179: Tom Waits, ‘Ruby’s Arms’

Tom Waits, ‘Ruby’s Arms’

My wife keeps a running litany of my myriad foibles. You could call it “Jeff’s 22 Greatest Misses”. It’s a best-seller in our home. One of the out-takes from that list (I guess you could call it a bonus onus track) is my musical completism.

Photo by Anton Corbijn

I hate interviewing or reviewing an artist unless I’m perfectly comfortable discussing the minutae of the differences in style between his eighth and ninth CDs. It literally causes me to lose sleep, and I’ve spent many a night plodding repetitiously and tediously through undistinguished (and indistinguishable) discographies.

Right now in my New CDs directory you can find Coldplay (8 studio albums, 3 live), Count Basie (about 30 albums, including numerous collections), Durutti Column (29 Albums), Eivør (that’s the very fine Faronese singer-songwriter Eivør Pálsdóttir, 7 studio, 3 live), and Tortoise (14, including EPs and remixes).

Because, you see, the only way to get to know an artist seriously is to walk through their discography chronologically, album by album, year after year. And it’s not like watching a season of The Sopranos over a long weekend. Music takes time to digest. You don’t hear an album once. You need to know it, you have to hear it at least half a dozen times. This is a very time-consuming activity. Or obsession, as some have called it. Well, someone’s got to do it.

There are patent benefits to growing up with an artist. A young whippersnapper wannabe once tried to convince me that Love’s “Da Capo” preceded the eponymous LP with ‘My Little Red Book’. “Son,” I said condescendingly, gently laying my hand on his shoulder, “I was there.” Harumph.

Learning an artist chronologically and methodically is the only way to fully grasp the ebb and flow of a career. That’s how I know the artists I grew up with and followed, release by release, the ones I feel most intimate with. So why do it otherwise? Two main reasons. When I discovered jazz, Miles and Monk and Mingus were long gone, and there’s a natural process of going from key albums to excellent albums to interesting albums (and on to uninteresting albums and then to obscure bootlegs). And that’s not chronological, dammit.

Secondly, on occasion, even a kill-everything-by-dissection analyst such as myself occasionally gets carried away. You fall in love. You can’t help yourself. You just need to hear the music. That’s what happened to me with Tom Waits.

Way back, someone gave me a cassette of a dozen of Tom Waits’ most beautiful, moving ballads, and they’ve been in my heart and soul and blood ever since. I played the cassette till it died. And then when God created digital discographies, I went through Mr Waits’ 50-some albums (23 studio albums since 1973, and lots of bootlegs, 624 cuts in all). I skipped all the voodoo, jungle garbage chanting stuff, culled the 116 ‘pretty’ cuts, and have been listening to them since. A lot. For nigh on 30 years now.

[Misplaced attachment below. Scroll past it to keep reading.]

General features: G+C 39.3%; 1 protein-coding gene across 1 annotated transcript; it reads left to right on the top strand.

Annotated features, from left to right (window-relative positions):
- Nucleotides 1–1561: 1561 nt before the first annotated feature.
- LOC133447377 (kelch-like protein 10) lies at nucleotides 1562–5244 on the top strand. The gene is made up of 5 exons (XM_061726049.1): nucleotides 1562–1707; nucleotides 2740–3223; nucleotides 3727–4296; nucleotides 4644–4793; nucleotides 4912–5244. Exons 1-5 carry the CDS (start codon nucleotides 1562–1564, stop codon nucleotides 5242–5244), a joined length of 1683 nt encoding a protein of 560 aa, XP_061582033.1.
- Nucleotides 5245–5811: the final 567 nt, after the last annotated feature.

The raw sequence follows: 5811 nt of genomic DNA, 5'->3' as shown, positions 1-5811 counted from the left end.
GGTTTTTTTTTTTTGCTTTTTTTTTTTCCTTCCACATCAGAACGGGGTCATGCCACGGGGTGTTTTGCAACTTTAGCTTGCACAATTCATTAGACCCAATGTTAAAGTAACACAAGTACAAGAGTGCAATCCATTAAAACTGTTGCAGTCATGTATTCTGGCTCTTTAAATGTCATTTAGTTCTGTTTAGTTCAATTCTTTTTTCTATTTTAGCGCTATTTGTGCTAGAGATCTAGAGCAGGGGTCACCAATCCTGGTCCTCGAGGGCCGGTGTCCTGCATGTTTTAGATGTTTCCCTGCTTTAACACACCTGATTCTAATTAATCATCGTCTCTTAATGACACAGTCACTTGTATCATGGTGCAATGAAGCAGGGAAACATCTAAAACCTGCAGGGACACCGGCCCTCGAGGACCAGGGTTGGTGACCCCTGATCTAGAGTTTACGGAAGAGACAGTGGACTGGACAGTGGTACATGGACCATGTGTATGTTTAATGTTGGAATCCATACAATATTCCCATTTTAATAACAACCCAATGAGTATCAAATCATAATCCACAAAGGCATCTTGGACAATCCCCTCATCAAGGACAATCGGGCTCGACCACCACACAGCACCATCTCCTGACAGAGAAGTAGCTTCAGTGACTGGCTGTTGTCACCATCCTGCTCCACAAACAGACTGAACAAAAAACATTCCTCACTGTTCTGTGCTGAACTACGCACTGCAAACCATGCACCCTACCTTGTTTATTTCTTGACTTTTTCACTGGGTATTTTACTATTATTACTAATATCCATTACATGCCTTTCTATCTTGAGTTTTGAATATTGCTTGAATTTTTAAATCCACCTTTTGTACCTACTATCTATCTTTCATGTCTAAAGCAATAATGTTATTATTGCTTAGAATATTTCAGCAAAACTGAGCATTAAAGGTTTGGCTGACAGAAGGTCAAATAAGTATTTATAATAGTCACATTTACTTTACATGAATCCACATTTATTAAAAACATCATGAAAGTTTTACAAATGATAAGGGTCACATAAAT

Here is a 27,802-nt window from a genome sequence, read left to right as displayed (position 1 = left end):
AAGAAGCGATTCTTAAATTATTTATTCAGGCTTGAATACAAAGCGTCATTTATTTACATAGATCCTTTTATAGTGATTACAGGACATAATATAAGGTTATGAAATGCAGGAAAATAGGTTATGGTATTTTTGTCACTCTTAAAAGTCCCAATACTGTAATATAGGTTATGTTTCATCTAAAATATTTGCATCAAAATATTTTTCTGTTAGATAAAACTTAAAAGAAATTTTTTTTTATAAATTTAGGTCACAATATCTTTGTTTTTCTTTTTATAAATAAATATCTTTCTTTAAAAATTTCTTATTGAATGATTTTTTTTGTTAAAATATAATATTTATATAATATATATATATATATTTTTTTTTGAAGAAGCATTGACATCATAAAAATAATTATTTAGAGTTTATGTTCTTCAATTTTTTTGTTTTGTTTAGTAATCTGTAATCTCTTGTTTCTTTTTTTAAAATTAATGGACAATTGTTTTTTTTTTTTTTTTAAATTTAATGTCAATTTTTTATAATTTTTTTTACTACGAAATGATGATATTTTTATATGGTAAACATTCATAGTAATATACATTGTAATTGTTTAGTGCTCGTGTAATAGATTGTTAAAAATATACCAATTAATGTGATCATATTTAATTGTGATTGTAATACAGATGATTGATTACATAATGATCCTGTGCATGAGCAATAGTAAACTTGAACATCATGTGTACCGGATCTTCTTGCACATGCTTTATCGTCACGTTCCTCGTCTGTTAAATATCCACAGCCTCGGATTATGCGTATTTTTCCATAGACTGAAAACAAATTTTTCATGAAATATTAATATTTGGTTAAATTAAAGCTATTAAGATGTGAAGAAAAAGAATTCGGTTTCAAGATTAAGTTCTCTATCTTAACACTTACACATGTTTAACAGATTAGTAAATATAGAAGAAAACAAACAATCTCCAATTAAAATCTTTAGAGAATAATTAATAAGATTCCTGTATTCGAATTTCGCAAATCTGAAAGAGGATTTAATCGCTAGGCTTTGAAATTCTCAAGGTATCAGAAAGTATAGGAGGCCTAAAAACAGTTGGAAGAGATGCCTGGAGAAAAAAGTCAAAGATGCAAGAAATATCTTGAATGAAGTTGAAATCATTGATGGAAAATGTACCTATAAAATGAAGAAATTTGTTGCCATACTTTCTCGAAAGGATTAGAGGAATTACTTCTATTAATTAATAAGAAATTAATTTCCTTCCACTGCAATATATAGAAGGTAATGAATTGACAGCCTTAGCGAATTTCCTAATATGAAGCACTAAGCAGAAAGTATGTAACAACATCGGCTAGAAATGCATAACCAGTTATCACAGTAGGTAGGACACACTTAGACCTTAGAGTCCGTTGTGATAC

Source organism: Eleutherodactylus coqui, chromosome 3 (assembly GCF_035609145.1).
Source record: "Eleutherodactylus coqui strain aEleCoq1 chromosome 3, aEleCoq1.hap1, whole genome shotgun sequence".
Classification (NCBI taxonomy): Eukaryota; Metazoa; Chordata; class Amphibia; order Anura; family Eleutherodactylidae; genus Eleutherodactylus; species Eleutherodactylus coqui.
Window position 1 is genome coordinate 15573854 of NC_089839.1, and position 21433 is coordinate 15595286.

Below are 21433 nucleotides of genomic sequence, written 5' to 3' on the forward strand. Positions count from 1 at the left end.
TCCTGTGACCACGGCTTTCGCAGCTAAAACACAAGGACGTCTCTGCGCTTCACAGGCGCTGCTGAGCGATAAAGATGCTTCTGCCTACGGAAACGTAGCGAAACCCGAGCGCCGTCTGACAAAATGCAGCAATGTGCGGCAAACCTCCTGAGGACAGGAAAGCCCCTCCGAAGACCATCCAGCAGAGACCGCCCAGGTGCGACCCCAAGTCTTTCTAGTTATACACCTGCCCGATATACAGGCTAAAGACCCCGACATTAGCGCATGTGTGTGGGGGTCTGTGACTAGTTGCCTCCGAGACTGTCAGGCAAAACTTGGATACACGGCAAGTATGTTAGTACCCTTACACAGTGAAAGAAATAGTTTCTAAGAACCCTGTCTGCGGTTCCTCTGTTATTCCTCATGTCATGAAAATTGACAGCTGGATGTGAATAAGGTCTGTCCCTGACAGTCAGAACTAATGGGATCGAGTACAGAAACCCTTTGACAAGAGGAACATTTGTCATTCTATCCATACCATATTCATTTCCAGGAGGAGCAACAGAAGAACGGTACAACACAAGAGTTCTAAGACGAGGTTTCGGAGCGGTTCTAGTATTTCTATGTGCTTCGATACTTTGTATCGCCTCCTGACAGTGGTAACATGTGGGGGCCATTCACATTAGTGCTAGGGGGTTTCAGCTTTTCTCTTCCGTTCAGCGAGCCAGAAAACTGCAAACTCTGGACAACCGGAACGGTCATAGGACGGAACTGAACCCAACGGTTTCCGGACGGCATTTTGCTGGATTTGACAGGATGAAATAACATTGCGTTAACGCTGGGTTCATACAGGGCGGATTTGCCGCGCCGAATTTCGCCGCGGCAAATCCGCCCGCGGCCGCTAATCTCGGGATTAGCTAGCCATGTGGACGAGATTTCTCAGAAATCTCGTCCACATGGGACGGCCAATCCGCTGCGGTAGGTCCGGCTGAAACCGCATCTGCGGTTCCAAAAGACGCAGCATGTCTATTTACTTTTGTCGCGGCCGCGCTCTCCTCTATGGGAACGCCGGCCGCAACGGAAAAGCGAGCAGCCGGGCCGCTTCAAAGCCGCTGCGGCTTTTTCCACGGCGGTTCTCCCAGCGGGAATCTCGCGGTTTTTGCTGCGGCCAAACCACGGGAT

I’m not a guy who goes for ‘pretty’, and even if I were, Tom Waits isn’t the obvious place to look. It’s been said that his voice sounds “like it was soaked in a vat of bourbon, left hanging in the smokehouse for a few months, and then taken outside and run over with a car.” That he makes Dylan look sound like Plácido Domingo (hey, there’s a duet waiting to happen!). Well, I want to tell you, for my nickel’s worth they’re wrong.

Tom Waits has made some of the most beautiful music I’ve ever heard. He writes songs that are brilliant, passionate and finely crafted. His performances can be heart-rending. Not too long ago, I was just driving my car, minding my own business, listening to a compilation I’d burned of his ‘pretty’ songs (I called it “Tom Waits for No Man”), and this song came on. And it brought me to tears.

It’s not the first time Tom Waits has done that to me. Not at a time when I’m walking around with a broken heart, on the verge of tears anyway. He transports me into his world. Consummate artistry. It’s a bit embarrassing, a grown man driving to Home Depot and crying. But that’s the whole point of exposing oneself to moving music, isn’t it?

I’d feel more comfortable SoTWing you through his discography. That’s why I’ve never written about him before, because I don’t own the oeuvre. But my good friend Z.S. (what kind of initial is ‘Z’, anyway?) said he doesn’t know Tom Waits at all, and that’s an untenable state of affairs, so I’m stepping outside that comfort zone. Here you go folks.

Close the door, get a box of tissues, put on the headphones. Slip out the door quietly into the 5 AM gloom. Wrench yourself away from what you love most. Take a scarf, stick it in the pocket of your leather jacket. And say goodbye to Ruby’s arms.

I will leave behind all of my clothes,
I wore when I was with you.
All I need’s my railroad boots,
And my leather jacket.
As I say goodbye to Ruby’s arms,
Although my heart is breaking,
I will steal away out through your
Blinds, for soon you will be waking.

The morning light has washed your face,
And everything is turning blue now.
Hold on to your pillow case
There’s nothing I can do now.
As I say goodbye to Ruby’s arms,
You’ll find another soldier.
And I swear to God by Christmas time,
There’ll be someone else to hold you.

The only thing I’m taking is
The scarf off of your clothesline.
I’ll hurry past your chest of drawers,
And your broken wind chimes.
As I say goodbye
I’ll say goodbye,
Say goodbye to Ruby’s arms.

I’ll feel my way down the darkened hall,
And out into the morning.
The hobos at the freightyards
Have kept their fires burning.
So Jesus Christ, this goddamn rain,
Will someone put me on a train,
I’ll never kiss your lips again,
Or break your heart –
As I say goodbye,
I’ll say goodbye,
Say goodbye to Ruby’s arms.

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